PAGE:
I only can assume because I’m not in it every day and what I hear, but I what I hear most of the time is it’s like a first and first out. Sometimes it’s a last and first out, right? So I think it just, they’re really just trying to get to as much as they can. But the thing is, is like, like first and first out, last and first out, you don’t know if those are the ones you should be looking at, right? Like, those may all be like rejects. So like that’s like the biggest problem is like as these submissions are coming in to Michelle’s point earlier, even around triaging, like how do we triage them immediately, right? Because there’s likely submissions that you would reject, like from the get go. Like there’s no way you would ever like write that how there are also like submissions that are like just totally in your wheelhouse, right? And it’s like, this is an easy risk. Like we don’t really need an underwriter to like spend a ton of time on this, like kind of rubber stamp it, like send it out, it’s ready to go. But then there are others that are a little bit more complex, right? So like there’s definitely like triaging that I think the insurance space will start having because they’ll be able to like intake and ingest this data like better than they have been previously.

CW:

Yeah. And like

MG:

This

CW:

Yeah, go ahead.

MG:

No, I was like, Chris, this is not this is not from the underwriting space, but when I, when I worked at Travelers, my role in the agency operations space was to appoint agents to, to on behalf of travelers to write business, right? So that required checking that they had state licenses, l figuring out what line of business they wanted to write and then appointing them wi with, with those things, right? And there was a, a number of other work things that we did like changing their name and, and things like that. And to, to your point, we would get those things assigned to us and it would be, you know, one, one application come in and say, I only need to be appointed in the state of Connecticut, easy five minute work effort done. But I don’t know if the next work stream that comes in is someone asking to be appointed in all 50 states.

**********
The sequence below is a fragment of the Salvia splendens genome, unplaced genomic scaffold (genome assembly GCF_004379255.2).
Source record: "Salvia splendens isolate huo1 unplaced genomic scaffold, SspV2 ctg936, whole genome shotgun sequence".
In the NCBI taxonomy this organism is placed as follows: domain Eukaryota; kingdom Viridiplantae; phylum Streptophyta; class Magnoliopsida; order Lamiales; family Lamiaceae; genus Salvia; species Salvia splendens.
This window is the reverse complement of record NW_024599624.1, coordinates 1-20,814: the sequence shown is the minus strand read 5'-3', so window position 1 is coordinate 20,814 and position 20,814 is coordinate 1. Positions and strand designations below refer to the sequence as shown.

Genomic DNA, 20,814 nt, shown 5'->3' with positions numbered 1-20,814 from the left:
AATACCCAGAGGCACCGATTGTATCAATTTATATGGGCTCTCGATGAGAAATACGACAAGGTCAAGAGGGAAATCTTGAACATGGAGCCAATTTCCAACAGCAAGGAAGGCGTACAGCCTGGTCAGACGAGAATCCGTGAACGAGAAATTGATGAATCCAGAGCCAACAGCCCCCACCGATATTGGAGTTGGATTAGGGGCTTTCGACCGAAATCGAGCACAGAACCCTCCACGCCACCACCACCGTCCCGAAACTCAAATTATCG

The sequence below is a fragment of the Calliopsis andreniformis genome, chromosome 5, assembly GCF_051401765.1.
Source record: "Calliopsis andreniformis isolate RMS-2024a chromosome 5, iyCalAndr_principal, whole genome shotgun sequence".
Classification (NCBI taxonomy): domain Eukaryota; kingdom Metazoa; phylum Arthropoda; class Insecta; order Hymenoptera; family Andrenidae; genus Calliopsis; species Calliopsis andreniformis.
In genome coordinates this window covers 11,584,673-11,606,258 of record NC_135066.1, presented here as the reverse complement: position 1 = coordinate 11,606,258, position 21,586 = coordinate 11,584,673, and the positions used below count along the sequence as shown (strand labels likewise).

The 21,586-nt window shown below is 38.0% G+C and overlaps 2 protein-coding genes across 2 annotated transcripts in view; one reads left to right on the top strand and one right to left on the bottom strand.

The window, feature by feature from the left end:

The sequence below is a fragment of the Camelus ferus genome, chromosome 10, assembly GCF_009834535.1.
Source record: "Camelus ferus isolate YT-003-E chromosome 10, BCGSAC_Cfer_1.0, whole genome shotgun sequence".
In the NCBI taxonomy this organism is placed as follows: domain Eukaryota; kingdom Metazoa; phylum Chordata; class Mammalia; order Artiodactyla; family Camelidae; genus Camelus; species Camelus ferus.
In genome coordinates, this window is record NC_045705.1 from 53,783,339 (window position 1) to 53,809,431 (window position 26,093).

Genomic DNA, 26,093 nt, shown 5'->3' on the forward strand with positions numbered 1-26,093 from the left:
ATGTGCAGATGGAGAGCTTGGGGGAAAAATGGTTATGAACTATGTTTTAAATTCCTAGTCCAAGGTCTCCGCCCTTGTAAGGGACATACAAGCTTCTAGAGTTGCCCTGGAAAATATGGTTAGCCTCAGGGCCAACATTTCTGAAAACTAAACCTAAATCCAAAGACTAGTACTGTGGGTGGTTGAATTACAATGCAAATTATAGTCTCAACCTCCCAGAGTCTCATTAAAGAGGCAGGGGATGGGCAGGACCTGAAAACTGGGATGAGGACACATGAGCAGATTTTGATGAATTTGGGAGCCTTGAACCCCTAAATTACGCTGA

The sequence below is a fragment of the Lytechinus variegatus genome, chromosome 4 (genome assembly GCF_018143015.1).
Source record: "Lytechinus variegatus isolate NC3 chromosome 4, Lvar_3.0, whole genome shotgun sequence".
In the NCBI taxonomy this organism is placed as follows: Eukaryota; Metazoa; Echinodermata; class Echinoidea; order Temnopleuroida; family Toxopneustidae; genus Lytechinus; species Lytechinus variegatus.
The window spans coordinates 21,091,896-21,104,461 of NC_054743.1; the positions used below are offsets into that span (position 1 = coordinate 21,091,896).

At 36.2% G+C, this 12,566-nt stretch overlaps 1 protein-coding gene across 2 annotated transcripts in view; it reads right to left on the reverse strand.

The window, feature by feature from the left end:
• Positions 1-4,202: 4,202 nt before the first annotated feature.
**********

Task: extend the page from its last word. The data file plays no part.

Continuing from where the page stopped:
And that’s a lot more work effort, right? And so that might have been the first one in, but if it’s, if it’s gonna take me two hours versus five minutes, I’m, I probably, and I don’t have two hours, I’m probably gonna wait. Right? And so that then it, it lingers a little bit. And I presume that from an underwriting standpoint, you triage in a similar fashion of this is something that I can, you know, quick and easy get out. I have, you know, half an hour left. That’s what I can do versus something that says I need, I need to do data calls, I need to validate that this information is correct. I need to go, you know, if it’s a multiline, you know, quote that’s come in, I need to go validate this with, with my colleague underwriter that does that line of business. So there, there’s challenges there. So what, how can you automate some of that? How can you identify upfront, how do you maybe as a result of that, pick where that goes based on expertise or time so that it can get done in the most ef efficient way possible?

CW:

Yeah. The, the decision scientist voice in my head is asking like, do you actually have to open up every bit of data or is there some minimal set of things that will tell you like, you know what, this is a waste of time anyway. Don’t even, don’t even bother processing the whole thing. Or at least put it in a batch later for analytics, right? And store it. But that’s probably a whole other podcast or product or something.

BC:

Well, and like, so like the example Michelle just had the one that she put on the side because it would’ve taken two hours, like may have been the most valuable to the, to the enterprise, right? And like, that’s like, and then you just put that to the side because you didn’t have time for it, right?

CW:

Yeah,

MG:

I think there’s been a, a ton of really great nuggets in here. I think for, for people that are wanting to, you know, understand how to run a pilot, what are the important things a lot for them to think about and also for those trying to sell into an enterprise, what’s the message? The how do you promote you know, what your product can do to the right people to, to get something off the ground. So a lot, a lot to chew on here. And as Chris just pointed out, we’ve probably got a whole list of things that could be their own episodes. So, so

BC:

Many topics coming out of this that we could just dive into, you know,

MG:

So many we’ll have to have you back. But thank you. Thanks for for joining Chris and I today. It was great to have you. This has been another episode of Unstructured Unlocked. Thanks everybody.